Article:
Sunday, November 19, 2017

An Immodest Proposal

I've been a musician of some kind for most of my 63 years: guitarist, bassist, keyboardist, composer, teacher- and even conductor on a few occasions(my stuff). And for the most part, it's been quite a fun ride. I've gotten to play in a wide variety of venues, all over the country and even in a few others(Canada and Japan). I've made CDs of my own music and even sold a few copies to folks all over the world. And I've taught guitar and bass to a lot of people over the years, some of whom have come back to tell me how I helped them. 

All good things. Rewarding things. Okay, I would like to sell more CDs than is the case- but then a lot of people are in this boat with their wares, musical or otherwise. But really, no regrets. At least not in these areas. Even though they've fallen short of my expectations, I'm okay. 

Strangely enough, the one aspect of musicianship I do have regrets about is playing gigs. Not all gigs, mind you. Just the ones for the general public, in bars and clubs- where you're up on a stage for all to see. 

It goes back to adolescence, which is when most of us take up an instrument for the first time. I started on guitar just a month before my 12th birthday, and not long after that was playing in various bands with my fellow fledgling musicians. Endless band rehearsals, where we'd prepare our stuff for that magic moment when we present our show to whoever will listen(and hopefully throw a few bucks our way- or at least free food). Our first gig(s).

This is also the age when puberty sets in. All that testosterone(or estrogen, as the case may be)bombarding your system.  And all those new  feelings in all those new places. These things become inextricably woven into our early musical experiences. The mystery of new sounds coupled with the mysteries of sex- of life!

Of course advertising does a lot to fuel those fires- and has been going on long before the British Invasion. I've seen ads from the 40's and 50's promising instant popularity upon learning to play the piano, or guitar, or drums. So that carrot has always been there, just in different form.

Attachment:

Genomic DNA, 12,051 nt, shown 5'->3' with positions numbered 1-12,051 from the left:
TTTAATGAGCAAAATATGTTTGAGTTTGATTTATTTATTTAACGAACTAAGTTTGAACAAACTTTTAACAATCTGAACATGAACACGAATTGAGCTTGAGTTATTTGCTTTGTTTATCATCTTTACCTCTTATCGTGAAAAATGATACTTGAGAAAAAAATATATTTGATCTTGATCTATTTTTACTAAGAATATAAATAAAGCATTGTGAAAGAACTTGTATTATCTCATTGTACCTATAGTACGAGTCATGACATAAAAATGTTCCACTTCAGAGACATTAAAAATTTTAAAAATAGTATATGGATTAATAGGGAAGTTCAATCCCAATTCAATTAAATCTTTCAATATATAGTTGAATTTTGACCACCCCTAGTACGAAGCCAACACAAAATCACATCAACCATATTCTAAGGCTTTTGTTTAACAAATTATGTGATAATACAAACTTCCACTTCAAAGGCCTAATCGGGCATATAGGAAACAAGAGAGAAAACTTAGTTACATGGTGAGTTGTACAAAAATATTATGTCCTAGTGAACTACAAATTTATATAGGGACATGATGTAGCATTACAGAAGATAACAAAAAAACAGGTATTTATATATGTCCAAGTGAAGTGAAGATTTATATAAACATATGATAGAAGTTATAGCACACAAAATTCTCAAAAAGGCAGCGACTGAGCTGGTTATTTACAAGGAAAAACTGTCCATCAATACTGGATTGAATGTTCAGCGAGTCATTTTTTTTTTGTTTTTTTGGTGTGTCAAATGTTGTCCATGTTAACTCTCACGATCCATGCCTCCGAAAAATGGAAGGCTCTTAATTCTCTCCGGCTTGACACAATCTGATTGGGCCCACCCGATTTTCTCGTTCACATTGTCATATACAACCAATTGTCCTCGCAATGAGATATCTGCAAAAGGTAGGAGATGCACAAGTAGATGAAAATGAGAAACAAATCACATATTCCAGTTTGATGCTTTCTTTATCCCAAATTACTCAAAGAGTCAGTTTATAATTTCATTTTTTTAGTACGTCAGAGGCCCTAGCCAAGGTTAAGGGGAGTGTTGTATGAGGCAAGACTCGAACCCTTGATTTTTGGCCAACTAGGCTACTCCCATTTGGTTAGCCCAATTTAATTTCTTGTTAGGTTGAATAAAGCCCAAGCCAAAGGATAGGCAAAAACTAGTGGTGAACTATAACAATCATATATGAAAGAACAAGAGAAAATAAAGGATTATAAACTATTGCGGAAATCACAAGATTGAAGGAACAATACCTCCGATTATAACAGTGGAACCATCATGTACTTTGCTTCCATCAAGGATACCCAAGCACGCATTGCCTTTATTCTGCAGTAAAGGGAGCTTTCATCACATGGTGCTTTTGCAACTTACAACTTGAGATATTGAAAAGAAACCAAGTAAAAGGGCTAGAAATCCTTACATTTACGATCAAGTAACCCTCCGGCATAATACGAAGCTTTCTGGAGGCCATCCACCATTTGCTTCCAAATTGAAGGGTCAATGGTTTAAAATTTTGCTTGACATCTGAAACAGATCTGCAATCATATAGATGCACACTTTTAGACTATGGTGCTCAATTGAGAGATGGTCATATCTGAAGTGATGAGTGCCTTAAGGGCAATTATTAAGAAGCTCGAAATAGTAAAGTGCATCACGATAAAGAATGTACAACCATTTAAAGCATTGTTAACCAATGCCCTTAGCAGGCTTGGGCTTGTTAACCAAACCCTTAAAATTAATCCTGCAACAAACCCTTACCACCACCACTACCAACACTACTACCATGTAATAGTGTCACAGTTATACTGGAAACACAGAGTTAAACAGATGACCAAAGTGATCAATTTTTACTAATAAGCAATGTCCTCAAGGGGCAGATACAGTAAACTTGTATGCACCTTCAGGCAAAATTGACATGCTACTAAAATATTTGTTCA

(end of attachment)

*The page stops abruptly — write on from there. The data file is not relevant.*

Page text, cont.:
Beatlemania greatly modified the carrot, morphed it from the small coterie of Your New Friends listening to you play the piano to being chased by hordes of screaming teenage girls. To the adolescent male mind, screaming(or at least willing)teenage girls is what Heaven must be like. Well, at least to this adolescent mind..

Even though they weren't screaming, we had a few teenage girls of our own who'd come watch us play- just as they might go to a basketball or football practice. We would feign nonchalance(under the guise of being cool), but still be playing our damndest to gain their approval- and maybe a few other favors thrown in. 

From there, we kinda learned our roles. Some of us had more talent, and took to the musical end of things more easily, which usually meant being more featured in the music. Some were better leaders, which usually meant the best 'business' head. And as far as meeting the girls, some  were more Leading Man material(the right height, looks, attitude), while the rest of us  better fit the bill of Character Actors- or at least supporting roles.  

Of course, the optimal role would be Leading Man who's also a blazing talent- but we're all good at different things.I always had a knack for music, so I emerged there as one of the more talented ones. Still had to work my tail off, but it came easy to me. In the other department, however, definitely a character actor. 

In the movies, the character(or supporting)actor can conceivably get a girl, just not the girl. Possibly one of the Leading Lady's slightly frumpier friends. So it's not really in the cards the way it is for the two leads. I guess that's just one of those things you have to accept, being a character actor. 

But somehow I never could. I always wished I could be a leading man, who always gets the girl(at least for awhile), even though I was way too short and not quite fine-featured enough to qualify. As far as I was concerned, I was still entitled to those benefits, just by virtue of being me and playing in the band. So I felt cheated, even though I knew better "intellectually"..

 Of course there have been a few successes in there. Like I said, the character actor, even though he lacks the "universal" appeal of the leading man, can still attract a female or two. So I have had ladies who fancied me. One I even married. And during these married/involved times, playing gigs was unequivocally fun, since the mating ritual aspect of it was already taken care of. I even had some offers during my marriage. No I didn't follow through, but was flattered nonetheless.